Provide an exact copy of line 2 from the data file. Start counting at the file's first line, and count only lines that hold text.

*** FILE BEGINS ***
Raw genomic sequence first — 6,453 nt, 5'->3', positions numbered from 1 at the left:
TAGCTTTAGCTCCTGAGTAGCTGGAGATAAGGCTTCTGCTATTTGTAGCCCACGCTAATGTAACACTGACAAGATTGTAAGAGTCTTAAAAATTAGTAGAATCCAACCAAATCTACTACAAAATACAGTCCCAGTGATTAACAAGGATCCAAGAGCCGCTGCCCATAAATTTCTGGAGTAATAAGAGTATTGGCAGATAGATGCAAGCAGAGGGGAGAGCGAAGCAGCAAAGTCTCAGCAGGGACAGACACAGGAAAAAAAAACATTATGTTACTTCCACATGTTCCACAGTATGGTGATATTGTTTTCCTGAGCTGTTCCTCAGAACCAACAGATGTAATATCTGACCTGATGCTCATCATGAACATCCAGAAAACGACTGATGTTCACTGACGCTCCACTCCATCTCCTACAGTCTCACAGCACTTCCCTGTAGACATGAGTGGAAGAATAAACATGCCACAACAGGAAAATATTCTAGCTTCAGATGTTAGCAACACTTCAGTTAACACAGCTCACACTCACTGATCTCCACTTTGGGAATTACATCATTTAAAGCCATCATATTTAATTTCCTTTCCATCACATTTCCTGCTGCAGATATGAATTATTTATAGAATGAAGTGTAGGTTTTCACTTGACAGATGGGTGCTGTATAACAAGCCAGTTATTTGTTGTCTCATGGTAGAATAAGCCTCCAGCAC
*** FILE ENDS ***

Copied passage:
TAGCTTTAGCTCCTGAGTAGCTGGAGATAAGGCTTCTGCTATTTGTAGCCCACGCTAATGTAACACTGACAAGATTGTAAGAGTCTTAAAAATTAGTAGAATCCAACCAAATCTACTACAAAATACAGTCCCAGTGATTAACAAGGATCCAAGAGCCGCTGCCCATAAATTTCTGGAGTAATAAGAGTATTGGCAGATAGATGCAAGCAGAGGGGAGAGCGAAGCAGCAAAGTCTCAGCAGGGACAGACACAGGAAAAAAAAACATTATGTTACTTCCACATGTTCCACAGTATGGTGATATTGTTTTCCTGAGCTGTTCCTCAGAACCAACAGATGTAATATCTGACCTGATGCTCATCATGAACATCCAGAAAACGACTGATGTTCACTGACGCTCCACTCCATCTCCTACAGTCTCACAGCACTTCCCTGTAGACATGAGTGGAAGAATAAACATGCCACAACAGGAAAATATTCTAGCTTCAGATGTTAGCAACACTTCAGTTAACACAGCTCACACTCACTGATCTCCACTTTGGGAATTACATCATTTAAAGCCATCATATTTAATTTCCTTTCCATCACATTTCCTGCTGCAGATATGAATTATTTATAGAATGAAGTGTAGGTTTTCACTTGACAGATGGGTGCTGTATAACAAGCCAGTTATTTGTTGTCTCATGGTAGAATAAGCCTCCAGCAC